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porky69

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    Coaldale,Alberta, Canada

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  1. Your new seats will probably have many, many extra mounting holes in the base. Worst case, cut the head off of the problem bolt and pick another hole nearby and mark it on the floor and either buy a kit to install a Nutsert (https://www.homedepot.com/p/Astro-Pneumatic-13-in-Nut-Thread-Hand-Riveter-Kit-with-Nosepiece-Set-AST1442/206859159) or find a local mechanic/fabricator that has them and have them install one for you. You would think that 3 bolts would be enough but you would be amazed at the forces on the base and over time the seat will rock a little and eventually come loose or break the other bolts, I have seen this happen.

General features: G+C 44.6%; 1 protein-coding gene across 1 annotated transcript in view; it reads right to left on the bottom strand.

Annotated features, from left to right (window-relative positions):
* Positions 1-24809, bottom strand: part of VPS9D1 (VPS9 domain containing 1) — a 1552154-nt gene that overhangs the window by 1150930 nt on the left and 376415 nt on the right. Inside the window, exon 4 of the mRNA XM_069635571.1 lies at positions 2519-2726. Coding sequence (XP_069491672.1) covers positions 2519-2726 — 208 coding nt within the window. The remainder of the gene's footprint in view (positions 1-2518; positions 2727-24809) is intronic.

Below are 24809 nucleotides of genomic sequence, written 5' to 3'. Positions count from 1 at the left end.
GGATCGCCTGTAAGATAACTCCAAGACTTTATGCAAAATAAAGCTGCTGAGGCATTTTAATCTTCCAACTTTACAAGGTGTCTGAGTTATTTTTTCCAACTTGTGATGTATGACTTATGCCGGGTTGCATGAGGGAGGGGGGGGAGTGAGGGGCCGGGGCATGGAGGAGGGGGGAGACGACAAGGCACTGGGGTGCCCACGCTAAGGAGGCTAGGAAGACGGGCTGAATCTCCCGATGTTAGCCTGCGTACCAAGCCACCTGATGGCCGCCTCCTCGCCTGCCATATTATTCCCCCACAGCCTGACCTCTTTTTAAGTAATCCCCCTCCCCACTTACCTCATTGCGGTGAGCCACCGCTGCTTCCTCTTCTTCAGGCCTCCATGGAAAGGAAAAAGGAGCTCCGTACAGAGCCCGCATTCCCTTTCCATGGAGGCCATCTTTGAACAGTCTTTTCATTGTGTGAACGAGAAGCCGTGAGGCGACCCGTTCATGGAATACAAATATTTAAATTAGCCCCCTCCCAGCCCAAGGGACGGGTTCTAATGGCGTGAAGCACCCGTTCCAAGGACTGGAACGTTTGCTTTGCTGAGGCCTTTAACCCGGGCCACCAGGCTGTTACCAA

2. In the aftermarket seat world under $1000 is a relatively cheap seat truck shops don't bring in the expensive stuff cause it is a hard sell but you get what you pay for.....had a driver in the drilling rig moving company I managed who needed a "good seat" for his back and it cost us $3500cdn.....without heat or cooling.